Guest blogger William Becker is reporting live from Masdar blogging exclusively for CP. Becker is executive director of the Presidential Climate Action Project.
ABU DHABI — It has been two years since the government of oil-rich Abu Dhabi began constructing what aspires to be the world’s first carbon neutral city.
The city is called Masdar. Since construction began in 2008, Masdar has been an exciting prospect for many of us who are attached to the ideal of sustainable development. Other, equally dedicated advocates of sustainability, however, have criticized Masdar.
For example, reviewing Masdar and other model cities being developed around the world, Sarah Goodyear asked this on Grist last year: If you want a sustainable city, why not fix the one you’ve got? It’s a reasonable question.
Other criticisms are that Masdar will be more of an elite gated community than an organic city; that it’s a greenfield project (although there must be a better term for undeveloped desert); and that is an expensive example of green washing by one of the world’s leading oil-exporting nations.
I toured Masdar yesterday and came away with some of my own opinions. But first, in the interest of full disclosure, I’ll point out that I am part of a group of journalists from around the world who were brought to Abu Dhabi by the sponsors of the Masdar project, all expenses paid, to see the community and attend the World Future Energy Conference here this week.
For those of you who aren’t familiar with Masdar, here is some background. Abu Dhabi is the capital of the United Arab Emirates, the desert monarchy on the Persian Gulf that sits atop some of the world’s largest oil reserves.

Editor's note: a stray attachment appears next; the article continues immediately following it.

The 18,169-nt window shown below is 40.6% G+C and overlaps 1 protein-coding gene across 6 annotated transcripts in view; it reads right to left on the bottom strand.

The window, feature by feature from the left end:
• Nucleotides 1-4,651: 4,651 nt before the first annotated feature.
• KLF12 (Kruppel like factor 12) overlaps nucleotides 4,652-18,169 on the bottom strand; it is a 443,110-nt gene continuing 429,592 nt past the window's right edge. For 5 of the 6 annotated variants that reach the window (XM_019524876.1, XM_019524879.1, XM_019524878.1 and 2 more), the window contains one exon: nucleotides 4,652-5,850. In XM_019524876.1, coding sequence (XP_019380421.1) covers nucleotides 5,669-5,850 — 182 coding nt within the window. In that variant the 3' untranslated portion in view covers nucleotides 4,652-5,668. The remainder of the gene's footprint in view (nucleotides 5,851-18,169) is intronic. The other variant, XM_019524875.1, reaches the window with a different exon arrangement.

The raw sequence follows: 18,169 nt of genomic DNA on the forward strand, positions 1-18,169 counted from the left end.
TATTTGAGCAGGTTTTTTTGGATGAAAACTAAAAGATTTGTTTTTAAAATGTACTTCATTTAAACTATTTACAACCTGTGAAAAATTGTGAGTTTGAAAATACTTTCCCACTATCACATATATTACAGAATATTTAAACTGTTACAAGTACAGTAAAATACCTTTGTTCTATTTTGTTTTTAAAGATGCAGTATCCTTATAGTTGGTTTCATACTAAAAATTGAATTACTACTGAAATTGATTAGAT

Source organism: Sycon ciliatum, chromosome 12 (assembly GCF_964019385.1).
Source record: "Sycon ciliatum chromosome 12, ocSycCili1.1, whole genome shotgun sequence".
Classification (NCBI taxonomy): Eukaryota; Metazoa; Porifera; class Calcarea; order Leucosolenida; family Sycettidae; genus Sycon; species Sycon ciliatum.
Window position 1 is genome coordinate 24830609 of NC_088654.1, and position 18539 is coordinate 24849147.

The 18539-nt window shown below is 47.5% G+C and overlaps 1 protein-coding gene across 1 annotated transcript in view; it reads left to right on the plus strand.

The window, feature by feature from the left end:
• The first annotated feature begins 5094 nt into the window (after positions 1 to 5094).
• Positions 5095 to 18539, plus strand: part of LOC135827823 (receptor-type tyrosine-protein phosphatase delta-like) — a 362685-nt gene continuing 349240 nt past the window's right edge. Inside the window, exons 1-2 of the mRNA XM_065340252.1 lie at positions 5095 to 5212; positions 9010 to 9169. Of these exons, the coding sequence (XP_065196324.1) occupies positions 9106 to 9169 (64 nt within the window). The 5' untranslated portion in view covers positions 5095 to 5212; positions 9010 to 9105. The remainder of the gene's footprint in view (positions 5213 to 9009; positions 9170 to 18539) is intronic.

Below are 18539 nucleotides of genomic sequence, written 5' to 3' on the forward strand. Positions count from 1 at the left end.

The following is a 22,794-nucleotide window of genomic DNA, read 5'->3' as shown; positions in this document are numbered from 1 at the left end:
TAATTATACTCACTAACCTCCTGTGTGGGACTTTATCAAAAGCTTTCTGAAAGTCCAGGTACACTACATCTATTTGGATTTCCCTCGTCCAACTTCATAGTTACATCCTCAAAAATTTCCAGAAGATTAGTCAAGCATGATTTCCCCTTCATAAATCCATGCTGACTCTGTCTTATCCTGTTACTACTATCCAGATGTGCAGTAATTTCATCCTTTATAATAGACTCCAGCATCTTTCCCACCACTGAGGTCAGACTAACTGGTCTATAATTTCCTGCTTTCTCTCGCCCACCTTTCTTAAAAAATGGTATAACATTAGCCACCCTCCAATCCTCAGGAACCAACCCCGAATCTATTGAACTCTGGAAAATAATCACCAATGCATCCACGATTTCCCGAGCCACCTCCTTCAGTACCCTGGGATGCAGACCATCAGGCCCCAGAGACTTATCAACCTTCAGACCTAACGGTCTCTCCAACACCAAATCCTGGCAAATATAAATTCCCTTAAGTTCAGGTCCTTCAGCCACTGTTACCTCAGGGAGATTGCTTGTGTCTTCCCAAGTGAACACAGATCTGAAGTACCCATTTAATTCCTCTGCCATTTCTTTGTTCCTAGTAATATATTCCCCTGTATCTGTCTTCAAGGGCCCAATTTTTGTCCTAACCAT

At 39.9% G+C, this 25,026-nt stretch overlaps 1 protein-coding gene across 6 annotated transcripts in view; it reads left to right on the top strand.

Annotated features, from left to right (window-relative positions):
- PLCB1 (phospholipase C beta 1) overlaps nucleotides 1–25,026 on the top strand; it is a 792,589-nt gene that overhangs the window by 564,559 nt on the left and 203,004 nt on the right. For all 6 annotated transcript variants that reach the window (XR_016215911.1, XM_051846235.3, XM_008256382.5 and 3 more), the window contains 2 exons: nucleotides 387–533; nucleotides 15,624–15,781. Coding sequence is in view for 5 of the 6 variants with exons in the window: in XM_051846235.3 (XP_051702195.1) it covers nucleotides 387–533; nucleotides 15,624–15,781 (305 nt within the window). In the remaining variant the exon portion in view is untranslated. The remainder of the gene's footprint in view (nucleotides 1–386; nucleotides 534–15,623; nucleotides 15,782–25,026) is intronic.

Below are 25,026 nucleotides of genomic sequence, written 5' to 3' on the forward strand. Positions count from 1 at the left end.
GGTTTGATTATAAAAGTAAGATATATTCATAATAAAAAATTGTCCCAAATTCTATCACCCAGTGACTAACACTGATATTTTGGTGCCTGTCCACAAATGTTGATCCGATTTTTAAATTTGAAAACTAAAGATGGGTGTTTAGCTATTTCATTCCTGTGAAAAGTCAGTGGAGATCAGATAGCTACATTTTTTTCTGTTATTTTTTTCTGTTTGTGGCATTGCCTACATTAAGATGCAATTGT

Masdar is a project of the Mubadala Company, an investment vehicle of the Abu Dhabi government. “Masdar” refers not only to the model city under construction on the outskirts of Abu Dhabi, but also to four other ventures including a graduate-level education institute, a $500 million capital fund that invests in renewable energy projects around the world, and a research program to capture and sequester carbon from natural gas.
If things go as planned and British architect Normal Foster’s design continues to materialize, 7,000 people will live in Masdar City within five years and another 12,000 people will work there.
At the moment, the project is still mostly an empty expanse of desert near Abu Dhabi’s airport. The exception is the Masdar Institute, a complex of six buildings that house research laboratories, classrooms and 167 graduate students in 102 residential apartments. The Institute’s faculty has been trained at the Massachusetts Institute of Technology.
The complex is cooled by the wind, by positioning the six buildings to shade one another and by various design features that keep sunlight from entering the interior. A sheltered courtyard at the core of the complex is cooled by an experimental 44-meter tower covered with operable louvers that channel breezes downward through a mist of water.